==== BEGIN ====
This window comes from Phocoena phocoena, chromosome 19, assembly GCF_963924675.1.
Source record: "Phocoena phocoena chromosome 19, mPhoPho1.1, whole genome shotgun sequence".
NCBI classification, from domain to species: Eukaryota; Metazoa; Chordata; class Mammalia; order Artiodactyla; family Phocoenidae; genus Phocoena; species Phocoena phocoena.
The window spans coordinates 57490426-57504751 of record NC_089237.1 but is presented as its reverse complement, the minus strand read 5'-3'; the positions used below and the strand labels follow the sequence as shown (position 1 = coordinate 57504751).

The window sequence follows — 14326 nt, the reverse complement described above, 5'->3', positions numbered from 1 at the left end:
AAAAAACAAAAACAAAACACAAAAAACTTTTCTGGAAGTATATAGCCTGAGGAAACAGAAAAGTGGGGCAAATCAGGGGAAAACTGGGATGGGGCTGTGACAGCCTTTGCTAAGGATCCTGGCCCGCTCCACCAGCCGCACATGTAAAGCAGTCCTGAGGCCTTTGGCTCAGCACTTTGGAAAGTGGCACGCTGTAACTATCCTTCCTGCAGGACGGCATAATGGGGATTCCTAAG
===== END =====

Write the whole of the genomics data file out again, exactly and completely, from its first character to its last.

This window comes from Phocoena phocoena, chromosome 19, assembly GCF_963924675.1.
Source record: "Phocoena phocoena chromosome 19, mPhoPho1.1, whole genome shotgun sequence".
NCBI classification, from domain to species: Eukaryota; Metazoa; Chordata; class Mammalia; order Artiodactyla; family Phocoenidae; genus Phocoena; species Phocoena phocoena.
The window spans coordinates 57490426-57504751 of record NC_089237.1 but is presented as its reverse complement, the minus strand read 5'-3'; the positions used below and the strand labels follow the sequence as shown (position 1 = coordinate 57504751).

The window sequence follows — 14326 nt, the reverse complement described above, 5'->3', positions numbered from 1 at the left end:
AAAAAACAAAAACAAAACACAAAAAACTTTTCTGGAAGTATATAGCCTGAGGAAACAGAAAAGTGGGGCAAATCAGGGGAAAACTGGGATGGGGCTGTGACAGCCTTTGCTAAGGATCCTGGCCCGCTCCACCAGCCGCACATGTAAAGCAGTCCTGAGGCCTTTGGCTCAGCACTTTGGAAAGTGGCACGCTGTAACTATCCTTCCTGCAGGACGGCATAATGGGGATTCCTAAG